I want to be infected with Covid-19 on purpose to help find a vaccine faster

Like so many others around the world, I’ve spent months watching the pain and misery caused by the pandemic, and I want to do what I can to help – even if it means risking my health. 

As a second-year A-level student, I spent a lot of the summer reading up on news about vaccines and vaccine development.

During one of my searches, I came across 1Day Sooner – a non-profit organisation advocating for a so-called challenge trial, in which volunteers are deliberately exposed to a virus (in this case, Covid-19) to test for a vaccine in a matter of weeks.

This is unlike conventional clinical research, which can take months or years. In the context of Covid-19, volunteers are given a vaccine or placebo, and are then sent off to live their daily lives to test the treatment’s efficacy.

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Challenge trials will let scientists quickly narrow the vast field of vaccines in a way that no other trial design could hope to replicate, helping to bring the pandemic to a swifter end. And by doing so, saving lives.

Additionally, it could answer essential questions about Covid-19: how it spreads in its early stages, how long natural immunity lasts, and how our immune system fights off the virus.

It’s a unique opportunity to monitor the virus 24/7, as participants would have round the clock medical attention and care.

All of this information would significantly advance our scientific understanding of the virus, allowing scientists to fight the pandemic more effectively on all fronts. 

The obvious downside is that you have to expose volunteers to coronavirus, which is risky – given that virtually the whole world has been trying to prevent infections, causing them seems counter-productive. Yet, infecting volunteers with the virus will help us test vaccines more quickly.

Conventional trials wait for volunteers to encounter coronavirus in their day-to-day lives, but since everyone is taking preventative steps to avoid catching the virus, you can expect these trials to last between six months to a year. Which, at the moment, is time the world can ill afford.

Every day we wait for an effective vaccine costs thousands of lives. This is why challenge trials are so important – so far, around 39,000 people, including myself, have volunteered to take part.

I’m fortunate not to have had deaths in my family due to coronavirus, but the nagging fear of putting my grandparents and dad at risk pushes me towards helping.

I’m lucky that my friends and family have been incredibly supportive. We’ve spent a lot of time talking about it, and they understand why I feel the need to do this. They think I’m making a good decision.

What worries me is the possibility of long-term health effects, as we simply don’t know enough about the virus to have a good idea of how it could impact us in the future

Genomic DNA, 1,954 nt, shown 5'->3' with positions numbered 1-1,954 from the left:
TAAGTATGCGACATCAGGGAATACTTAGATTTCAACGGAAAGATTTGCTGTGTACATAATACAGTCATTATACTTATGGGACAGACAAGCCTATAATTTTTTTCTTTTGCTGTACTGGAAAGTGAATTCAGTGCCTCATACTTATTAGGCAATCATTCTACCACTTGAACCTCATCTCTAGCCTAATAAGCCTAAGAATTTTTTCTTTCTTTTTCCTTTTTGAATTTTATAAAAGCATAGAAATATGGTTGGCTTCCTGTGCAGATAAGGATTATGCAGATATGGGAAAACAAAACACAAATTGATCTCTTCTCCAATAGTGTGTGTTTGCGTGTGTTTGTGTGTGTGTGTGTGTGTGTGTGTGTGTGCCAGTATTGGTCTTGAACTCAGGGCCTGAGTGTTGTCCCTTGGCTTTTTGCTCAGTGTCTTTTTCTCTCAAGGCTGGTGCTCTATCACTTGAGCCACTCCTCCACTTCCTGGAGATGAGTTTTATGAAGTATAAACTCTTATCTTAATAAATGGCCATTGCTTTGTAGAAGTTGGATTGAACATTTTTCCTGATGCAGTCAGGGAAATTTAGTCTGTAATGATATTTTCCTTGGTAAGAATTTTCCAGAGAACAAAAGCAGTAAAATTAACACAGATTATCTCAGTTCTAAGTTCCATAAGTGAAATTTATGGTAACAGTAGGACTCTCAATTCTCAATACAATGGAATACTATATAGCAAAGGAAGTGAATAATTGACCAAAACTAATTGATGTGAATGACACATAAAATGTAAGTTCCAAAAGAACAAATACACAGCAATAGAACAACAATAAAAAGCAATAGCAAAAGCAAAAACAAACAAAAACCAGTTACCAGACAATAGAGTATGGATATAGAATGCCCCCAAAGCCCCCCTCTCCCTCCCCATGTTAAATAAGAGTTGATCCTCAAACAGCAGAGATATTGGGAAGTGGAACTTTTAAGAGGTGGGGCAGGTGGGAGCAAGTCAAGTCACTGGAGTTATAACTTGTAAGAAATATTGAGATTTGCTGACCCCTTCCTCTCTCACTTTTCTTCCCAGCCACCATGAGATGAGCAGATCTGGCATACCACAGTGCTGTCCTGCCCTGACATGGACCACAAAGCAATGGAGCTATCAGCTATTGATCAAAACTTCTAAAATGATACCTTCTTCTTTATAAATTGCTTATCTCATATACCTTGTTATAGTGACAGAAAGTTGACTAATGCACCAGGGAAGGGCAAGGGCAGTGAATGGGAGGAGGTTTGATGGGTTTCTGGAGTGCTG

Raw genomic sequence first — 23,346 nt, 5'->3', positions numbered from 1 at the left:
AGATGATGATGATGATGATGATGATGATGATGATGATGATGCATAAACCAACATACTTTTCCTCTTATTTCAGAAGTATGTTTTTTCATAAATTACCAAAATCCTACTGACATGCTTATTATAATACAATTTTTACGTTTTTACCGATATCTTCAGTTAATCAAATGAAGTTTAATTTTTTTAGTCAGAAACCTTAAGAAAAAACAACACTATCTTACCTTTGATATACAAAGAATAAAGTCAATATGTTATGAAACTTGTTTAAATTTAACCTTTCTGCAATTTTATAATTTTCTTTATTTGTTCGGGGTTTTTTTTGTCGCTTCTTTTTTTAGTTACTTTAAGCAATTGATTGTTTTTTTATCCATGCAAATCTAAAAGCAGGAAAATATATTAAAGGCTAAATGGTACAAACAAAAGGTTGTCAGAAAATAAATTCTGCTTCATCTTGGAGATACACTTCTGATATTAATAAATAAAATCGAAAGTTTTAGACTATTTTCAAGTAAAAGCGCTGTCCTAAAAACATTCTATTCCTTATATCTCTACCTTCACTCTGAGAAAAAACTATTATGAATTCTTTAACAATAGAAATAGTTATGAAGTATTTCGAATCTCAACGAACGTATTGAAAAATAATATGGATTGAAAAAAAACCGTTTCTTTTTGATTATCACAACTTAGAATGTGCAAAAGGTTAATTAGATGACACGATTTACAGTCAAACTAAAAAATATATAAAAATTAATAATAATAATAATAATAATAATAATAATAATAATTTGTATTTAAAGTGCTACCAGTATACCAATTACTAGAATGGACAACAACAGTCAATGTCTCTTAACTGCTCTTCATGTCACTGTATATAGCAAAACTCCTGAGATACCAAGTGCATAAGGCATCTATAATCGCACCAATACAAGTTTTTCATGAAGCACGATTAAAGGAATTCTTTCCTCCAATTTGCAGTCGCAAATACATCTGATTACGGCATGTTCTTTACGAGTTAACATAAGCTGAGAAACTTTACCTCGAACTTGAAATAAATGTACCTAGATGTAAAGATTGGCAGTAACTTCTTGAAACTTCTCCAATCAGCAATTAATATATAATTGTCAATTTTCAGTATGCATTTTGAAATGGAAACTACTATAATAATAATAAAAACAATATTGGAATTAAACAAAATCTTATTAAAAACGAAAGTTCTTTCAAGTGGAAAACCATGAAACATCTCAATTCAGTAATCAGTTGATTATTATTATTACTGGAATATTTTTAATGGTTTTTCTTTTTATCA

Although I’ve not spoken to a doctor about the risks, there will be screening processes to ensure I don’t have any undiagnosed problems, and every volunteer has to give informed consent, so has to learn about and agree to the risks they are taking on.

After all, research shows that the risk of death for young volunteers is lower than other risks taken in the name of public service. According to to the Lancet Journal of Infectious Diseases, the risk of death from Covid-19 for people aged between 20-29 is one in 3,300.

I’m 18 years old, which means it’s even lower – with an analysis of 111 studies putting this figure at one in 25,000.

To provide some context, that’s lower than the risk of death from kidney donation.

I don’t have any pre-existing conditions and any trial would feature intense medical screening of volunteers, which means that the only people taking part are free of comorbidities.

What worries me is the possibility of long-term health effects, as we simply don’t know enough about the virus to have a good idea of how it could impact us in the future. So-called ‘Long Covid’ leaves recovered patients with lung and heart issues for weeks and months after infection. 

I’ve spent a long time dwelling on these risks, but I’m still ready to take them on for the benefit of others. The stakes are too high to think otherwise: if challenge trials are delayed and vaccine rollout is stymied, then elderly and immunocompromised people will continue to lose their lives.

The wider societal impact means children are kept from proper education, and businesses, small and large, are boarded up, while the world remains at least partially shut down. 

Some scientists aren’t in favour of a trial like this, which infects healthy people with the virus. They believe that it’s unethical as it poses a higher risk, especially as we don’t have any effective treatment for coronavirus yet.

But personally, I think these concerns are misguided.

If people are allowed to consent to other risks for the common good, such as healthcare workers showing up to work in crowded hospitals or firefighters running into burning buildings to save lives, then the same should be allowed in research.

Given that accelerating vaccine development by just one day could save thousands of lives, I think the risks of a challenge trial, though significant, are entirely justified. 

I have submitted an official petition calling on Parliament to fund preparation for human challenge trials. It’s already been signed by Lord Ara Darzi, Nobel Prize winner Sir Richard Roberts, and the head of medical ethics at Oxford, Dominic Wilkinson. 

Should a trial materialise and a researcher spray the coronavirus into my nose, I know I will worry about long-term lung and heart damage. But that worry pales in comparison to the benefits of getting a vaccine sooner.

No more delays. Challenge trials will save lives. Let us run them.

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